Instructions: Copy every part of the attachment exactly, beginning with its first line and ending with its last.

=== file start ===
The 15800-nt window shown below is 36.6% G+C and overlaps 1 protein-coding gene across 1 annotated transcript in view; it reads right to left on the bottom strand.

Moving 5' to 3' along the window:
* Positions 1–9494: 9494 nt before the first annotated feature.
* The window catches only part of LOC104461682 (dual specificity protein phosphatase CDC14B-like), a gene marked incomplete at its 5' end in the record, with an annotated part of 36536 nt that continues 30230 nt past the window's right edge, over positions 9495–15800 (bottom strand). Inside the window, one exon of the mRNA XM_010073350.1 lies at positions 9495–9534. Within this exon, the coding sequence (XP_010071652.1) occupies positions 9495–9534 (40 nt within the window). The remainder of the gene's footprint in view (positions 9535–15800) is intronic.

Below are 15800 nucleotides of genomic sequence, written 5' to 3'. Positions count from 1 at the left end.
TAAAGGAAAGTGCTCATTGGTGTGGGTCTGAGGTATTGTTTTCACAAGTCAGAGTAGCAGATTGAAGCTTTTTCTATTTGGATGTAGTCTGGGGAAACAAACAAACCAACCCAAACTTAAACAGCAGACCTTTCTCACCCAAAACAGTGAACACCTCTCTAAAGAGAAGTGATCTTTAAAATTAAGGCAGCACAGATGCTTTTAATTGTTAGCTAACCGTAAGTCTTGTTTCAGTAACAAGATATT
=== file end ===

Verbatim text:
The 15800-nt window shown below is 36.6% G+C and overlaps 1 protein-coding gene across 1 annotated transcript in view; it reads right to left on the bottom strand.

Moving 5' to 3' along the window:
* Positions 1–9494: 9494 nt before the first annotated feature.
* The window catches only part of LOC104461682 (dual specificity protein phosphatase CDC14B-like), a gene marked incomplete at its 5' end in the record, with an annotated part of 36536 nt that continues 30230 nt past the window's right edge, over positions 9495–15800 (bottom strand). Inside the window, one exon of the mRNA XM_010073350.1 lies at positions 9495–9534. Within this exon, the coding sequence (XP_010071652.1) occupies positions 9495–9534 (40 nt within the window). The remainder of the gene's footprint in view (positions 9535–15800) is intronic.

Below are 15800 nucleotides of genomic sequence, written 5' to 3'. Positions count from 1 at the left end.
TAAAGGAAAGTGCTCATTGGTGTGGGTCTGAGGTATTGTTTTCACAAGTCAGAGTAGCAGATTGAAGCTTTTTCTATTTGGATGTAGTCTGGGGAAACAAACAAACCAACCCAAACTTAAACAGCAGACCTTTCTCACCCAAAACAGTGAACACCTCTCTAAAGAGAAGTGATCTTTAAAATTAAGGCAGCACAGATGCTTTTAATTGTTAGCTAACCGTAAGTCTTGTTTCAGTAACAAGATATT